- March 26, 2019
- Posted by: page2comm
- Category: Uncategorized
Some of the bewilderment (or frustration or hostility) law firm leaders can feel about PR probably stems from experiences in which the communications efforts were largely disconnected from business development strategy. If you don’t know why your firm is doing what it’s doing—who you’re trying to reach and how that connection might lead to new business—it makes sense to question whether those efforts are worth the work. But effective communication strategy requires understanding how your potential clients make decisions about where to take their business.
An excellent example of this challenge showed up recently in a Law 360 piece covering an ALM Legalweek Conference panel conversation. A CLO discussing how general counsels choose which firms to hire noted that his company has continued to hire a partner who has moved firms twice. That partner’s subject-matter expertise, in this case on a particular jurisdiction in an international matter, was more valuable than maintaining a relationship with a specific firm. The company was willing to follow the individual attorney, even though that created some logistical headaches. In other cases, however, GCs chose firms that had the kind of overall international footprint they felt covered their needs, even if they weren’t zeroing in on a particular lawyer’s expertise. In other words, they made their decisions based on both factors: the reputation of the firm as a whole and the reputation of individual attorneys.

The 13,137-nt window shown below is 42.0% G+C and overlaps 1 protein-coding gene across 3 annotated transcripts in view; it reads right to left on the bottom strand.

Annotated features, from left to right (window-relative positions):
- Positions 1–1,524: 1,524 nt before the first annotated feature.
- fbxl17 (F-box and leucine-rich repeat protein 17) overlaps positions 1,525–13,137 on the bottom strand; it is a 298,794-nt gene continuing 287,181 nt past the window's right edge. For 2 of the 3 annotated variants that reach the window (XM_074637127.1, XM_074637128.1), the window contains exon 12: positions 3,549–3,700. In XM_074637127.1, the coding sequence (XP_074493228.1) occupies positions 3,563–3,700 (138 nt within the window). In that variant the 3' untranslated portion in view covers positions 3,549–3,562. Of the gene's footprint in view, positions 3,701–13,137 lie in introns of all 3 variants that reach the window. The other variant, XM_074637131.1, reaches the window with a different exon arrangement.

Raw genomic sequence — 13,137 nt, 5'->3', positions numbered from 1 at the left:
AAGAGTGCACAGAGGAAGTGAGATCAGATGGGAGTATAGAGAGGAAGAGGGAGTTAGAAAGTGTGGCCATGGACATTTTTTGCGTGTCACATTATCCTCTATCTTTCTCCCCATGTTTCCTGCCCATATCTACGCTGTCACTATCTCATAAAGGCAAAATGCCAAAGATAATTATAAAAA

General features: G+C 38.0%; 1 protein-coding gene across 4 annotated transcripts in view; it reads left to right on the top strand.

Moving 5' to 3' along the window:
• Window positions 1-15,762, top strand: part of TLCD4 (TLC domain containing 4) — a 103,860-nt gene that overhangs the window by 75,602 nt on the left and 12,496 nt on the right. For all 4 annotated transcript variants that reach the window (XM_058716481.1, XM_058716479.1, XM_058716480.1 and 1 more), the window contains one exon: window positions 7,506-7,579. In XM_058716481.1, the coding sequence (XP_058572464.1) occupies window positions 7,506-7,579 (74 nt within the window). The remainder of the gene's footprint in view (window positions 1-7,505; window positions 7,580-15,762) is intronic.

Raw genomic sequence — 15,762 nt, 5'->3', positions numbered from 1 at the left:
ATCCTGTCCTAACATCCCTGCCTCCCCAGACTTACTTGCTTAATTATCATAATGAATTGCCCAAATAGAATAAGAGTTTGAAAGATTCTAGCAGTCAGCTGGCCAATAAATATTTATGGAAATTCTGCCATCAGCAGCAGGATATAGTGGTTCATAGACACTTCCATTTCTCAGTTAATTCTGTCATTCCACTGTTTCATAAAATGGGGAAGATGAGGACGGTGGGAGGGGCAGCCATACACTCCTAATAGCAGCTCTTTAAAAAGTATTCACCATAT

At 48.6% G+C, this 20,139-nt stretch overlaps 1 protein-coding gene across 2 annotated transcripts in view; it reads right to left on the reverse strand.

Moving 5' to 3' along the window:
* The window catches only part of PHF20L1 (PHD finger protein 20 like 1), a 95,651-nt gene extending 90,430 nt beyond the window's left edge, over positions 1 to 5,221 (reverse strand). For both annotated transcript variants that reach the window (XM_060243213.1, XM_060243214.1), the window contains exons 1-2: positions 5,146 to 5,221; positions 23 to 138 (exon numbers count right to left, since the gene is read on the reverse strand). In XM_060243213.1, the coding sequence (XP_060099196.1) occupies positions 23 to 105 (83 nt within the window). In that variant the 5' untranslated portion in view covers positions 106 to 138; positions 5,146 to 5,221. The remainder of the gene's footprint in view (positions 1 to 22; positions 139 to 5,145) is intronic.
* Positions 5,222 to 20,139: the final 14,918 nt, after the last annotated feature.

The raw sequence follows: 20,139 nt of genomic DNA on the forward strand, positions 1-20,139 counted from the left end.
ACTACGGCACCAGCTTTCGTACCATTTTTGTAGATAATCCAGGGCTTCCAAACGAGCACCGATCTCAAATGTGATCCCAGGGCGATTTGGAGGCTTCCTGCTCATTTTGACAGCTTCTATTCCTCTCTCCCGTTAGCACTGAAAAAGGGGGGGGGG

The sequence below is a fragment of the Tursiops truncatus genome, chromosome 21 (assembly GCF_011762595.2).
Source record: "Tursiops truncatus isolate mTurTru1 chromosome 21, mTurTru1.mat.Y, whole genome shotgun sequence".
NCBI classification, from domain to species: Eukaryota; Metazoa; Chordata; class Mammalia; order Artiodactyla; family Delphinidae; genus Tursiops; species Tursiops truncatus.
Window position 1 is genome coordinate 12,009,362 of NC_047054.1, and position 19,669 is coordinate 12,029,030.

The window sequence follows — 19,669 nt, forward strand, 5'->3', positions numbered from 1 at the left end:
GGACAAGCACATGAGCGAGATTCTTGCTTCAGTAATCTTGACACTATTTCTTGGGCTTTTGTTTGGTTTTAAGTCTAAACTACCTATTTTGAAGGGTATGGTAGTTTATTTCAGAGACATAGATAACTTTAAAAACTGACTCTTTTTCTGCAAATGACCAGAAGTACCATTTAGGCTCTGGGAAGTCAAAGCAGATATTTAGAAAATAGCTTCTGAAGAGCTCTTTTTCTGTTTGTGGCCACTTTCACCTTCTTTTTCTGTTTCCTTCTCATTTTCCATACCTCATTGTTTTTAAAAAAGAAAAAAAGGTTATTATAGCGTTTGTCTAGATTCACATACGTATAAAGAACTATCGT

Of course this has implications for acquisitions, recruiting, and other business development concerns. But it also should impact the way you think about marketing and PR. Is your communication strategy working on parallel tracks to promote the brand identity of the firm as a whole as well as the subject matter expertise of your best and brightest attorneys? If you’ve got the expert in a particular niche, what are you doing to let the world know? And likewise, how are you communicating to the marketplace that your firm is more than the sum of its parts? All these efforts can and should be tied to business development goals. We can show you how.